Pictured (from the left): Urmas Sõõrumaa, President of Estonian Olympic Committee; Carmen Testa, the Italian designer who is the author of the commemodative coin, and Indrek Ilves, Estonian designer and author of the stamp.
The silver coin of the denomination of 10 euros shows an image of an athlete, which appears to be formed of snow crystals on glass, while the postage stamp and the first-day cover envelope display figures of athletes against a wintery background.
Urmas Sõõrumaa, the president of the Estonian Olympic Committee, thanked the Bank of Estonia and Omniva, which have turned the issuing of commemorative coins and postage stamps as a mark of honour to Estonian Olympic teams into a beautiful and enduring tradition. “This tradition helps us preserve the history of the Olympic movement and Olympic emotion. It also highlights the importance of sport and the Olympic games for Estonia: Olympics are much more than merely sports competitions. Sport is not limited to physical effort; it is a celebration of the unity of the body and spirit as well as one of the foundations of culture and society,” Sõõrumaa said.
During the presentation of the coin, the president of the Bank of Estonia, Ardo Hansson, said that anyone representing their country at the Olympic Games is a hero. He believes that the commemorative coin is a token of recognition for the work that the athletes, their coaches and supporters have done to go to the Olympics. “This coin has been issued in recognition of sport and all the people who do sport. It can be anyone’s Olympic medal,” Hanson said. The bank of Estonia has been cooperating with the Estonian Olympic Committee since 1992. The Winter Olympics coin issued this year is the tenth coin dedicated to Estonian sport. Moreover, since 2004 a commemorative coin has been issued in Estonia in honour of each Olympic Games.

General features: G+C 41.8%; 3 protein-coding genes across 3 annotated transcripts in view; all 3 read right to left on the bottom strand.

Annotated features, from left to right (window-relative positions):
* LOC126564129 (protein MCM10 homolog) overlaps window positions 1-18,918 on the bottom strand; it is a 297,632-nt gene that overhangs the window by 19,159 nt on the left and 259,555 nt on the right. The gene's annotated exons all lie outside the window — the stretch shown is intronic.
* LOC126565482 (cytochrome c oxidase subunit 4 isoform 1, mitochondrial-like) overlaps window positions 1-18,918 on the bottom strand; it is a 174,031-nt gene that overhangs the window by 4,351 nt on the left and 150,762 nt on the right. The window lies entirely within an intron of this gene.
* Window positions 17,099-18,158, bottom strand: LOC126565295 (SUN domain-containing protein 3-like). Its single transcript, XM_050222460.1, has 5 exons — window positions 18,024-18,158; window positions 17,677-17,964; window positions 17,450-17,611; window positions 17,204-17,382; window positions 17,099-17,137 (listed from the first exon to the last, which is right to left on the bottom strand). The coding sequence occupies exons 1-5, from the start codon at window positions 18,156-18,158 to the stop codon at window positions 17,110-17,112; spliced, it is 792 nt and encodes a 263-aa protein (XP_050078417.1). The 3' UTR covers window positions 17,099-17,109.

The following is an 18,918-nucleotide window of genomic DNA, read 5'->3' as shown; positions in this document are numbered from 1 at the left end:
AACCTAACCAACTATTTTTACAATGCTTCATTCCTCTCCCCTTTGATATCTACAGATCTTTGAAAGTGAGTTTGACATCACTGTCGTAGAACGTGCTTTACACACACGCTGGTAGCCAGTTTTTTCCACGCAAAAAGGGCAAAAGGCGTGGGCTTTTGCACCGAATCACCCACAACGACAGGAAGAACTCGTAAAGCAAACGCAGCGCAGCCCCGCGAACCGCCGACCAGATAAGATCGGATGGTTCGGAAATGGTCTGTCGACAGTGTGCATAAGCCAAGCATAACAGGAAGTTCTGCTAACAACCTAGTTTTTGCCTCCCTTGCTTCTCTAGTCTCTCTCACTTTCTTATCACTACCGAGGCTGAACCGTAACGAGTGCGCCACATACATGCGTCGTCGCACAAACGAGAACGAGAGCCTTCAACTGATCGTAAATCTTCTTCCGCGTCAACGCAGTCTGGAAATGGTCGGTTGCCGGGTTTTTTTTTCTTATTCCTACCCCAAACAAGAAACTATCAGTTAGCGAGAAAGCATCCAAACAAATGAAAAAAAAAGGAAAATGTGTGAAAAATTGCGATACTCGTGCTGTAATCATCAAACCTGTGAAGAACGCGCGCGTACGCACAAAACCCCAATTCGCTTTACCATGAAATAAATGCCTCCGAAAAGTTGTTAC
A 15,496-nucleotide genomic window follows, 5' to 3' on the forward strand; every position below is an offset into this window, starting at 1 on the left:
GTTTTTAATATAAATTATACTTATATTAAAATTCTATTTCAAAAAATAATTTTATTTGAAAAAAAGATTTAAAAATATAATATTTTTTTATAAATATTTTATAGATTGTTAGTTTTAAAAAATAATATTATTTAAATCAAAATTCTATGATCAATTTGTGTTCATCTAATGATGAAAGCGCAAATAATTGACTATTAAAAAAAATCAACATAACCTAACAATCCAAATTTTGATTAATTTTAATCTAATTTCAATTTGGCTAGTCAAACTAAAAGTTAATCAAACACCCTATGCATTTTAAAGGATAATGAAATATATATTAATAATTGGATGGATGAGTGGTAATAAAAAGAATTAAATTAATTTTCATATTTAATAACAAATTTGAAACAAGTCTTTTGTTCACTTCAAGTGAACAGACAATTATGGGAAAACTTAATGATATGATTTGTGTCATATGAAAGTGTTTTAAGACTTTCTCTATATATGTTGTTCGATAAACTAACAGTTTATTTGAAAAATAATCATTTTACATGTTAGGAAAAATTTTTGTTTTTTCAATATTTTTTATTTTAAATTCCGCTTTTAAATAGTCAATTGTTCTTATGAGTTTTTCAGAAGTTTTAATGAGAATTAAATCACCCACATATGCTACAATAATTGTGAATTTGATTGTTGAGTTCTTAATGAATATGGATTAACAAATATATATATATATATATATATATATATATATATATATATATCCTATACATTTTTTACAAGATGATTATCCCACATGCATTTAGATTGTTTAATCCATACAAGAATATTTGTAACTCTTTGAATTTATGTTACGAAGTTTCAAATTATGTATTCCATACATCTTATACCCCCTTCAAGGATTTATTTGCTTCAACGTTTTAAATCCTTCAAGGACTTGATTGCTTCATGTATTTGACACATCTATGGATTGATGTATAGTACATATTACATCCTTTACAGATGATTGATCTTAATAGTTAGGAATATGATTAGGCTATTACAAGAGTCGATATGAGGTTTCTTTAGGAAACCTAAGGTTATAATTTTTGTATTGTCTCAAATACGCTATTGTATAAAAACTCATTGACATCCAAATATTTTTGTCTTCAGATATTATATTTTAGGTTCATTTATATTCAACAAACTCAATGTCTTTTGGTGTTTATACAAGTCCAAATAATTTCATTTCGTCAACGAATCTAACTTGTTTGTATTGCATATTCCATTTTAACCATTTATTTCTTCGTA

Joona Saluveer, chair of the board at Omniva, said that the tradition of issuing Olympic postage stamps goes back to the 1992 Olympic Games in Barcelona and has been maintained by issuing one or several stamps for each Olympics since. “In total, including the stamp dedicated to the PyeongChang Winter Olympics, we have issued nineteen Olympic postage stamps and six more to commemorate the achievements of our Olympic heroes. I am happy to know that these stamps have contributed to preserving and appreciating these important moments,” Saluveer said.
The silver coin of the denomination of 10 euros, issued in honour of the Estonian Olympic team, shows an image of an athlete, which appears to be formed of snow crystals on glass. The reverse shows the denomination of the coin (10 euros) and the euro symbol as well as the logo of the Estonian Olympic Committee. The obverse displays the coat of arms of the Republic of Estonia, the text “Eesti Vabariik” and year 2018. The proof coin is made of 925 sterling silver, weighs 28.28 grams and has a diameter of 38.61 mm. The mintage is 2000 pieces, and the coins were minted by the Lithuanian Mint. The author of the design is Carmen Testa, an Italian designer. The denomination of the coin is 10 euros, and it can be purchased at the price of 40 euros. Olympic commemorative coins have been sold out in Omniva’s e-shop and many post offices but are still available in the shop of the Museum of the Bank of Estonia and, apparently, some post offices.
The postage stamp and the first-day cover envelope display figures of athletes against a wintery background: a speed skater on the stamp and a ski jumper on the first-day cover envelope. The denomination of the stamp is 1.50 euro, which is the international standard letter charge. A total of 40,000 stamps have been issued, printed by the Vaba Maa printing house. The first-day cover envelope has been issued with the postage stamp, and the first-day frank is in use. The author of the design of the stamp, first-day cover envelope and frank is artist Indrek Ilves.
Photographs of the presentation are available here. Photographer: Jane Faizullin / Eesti Pank.
Photographs of the coin in print resolution are available on the web page of the Bank of Estonia.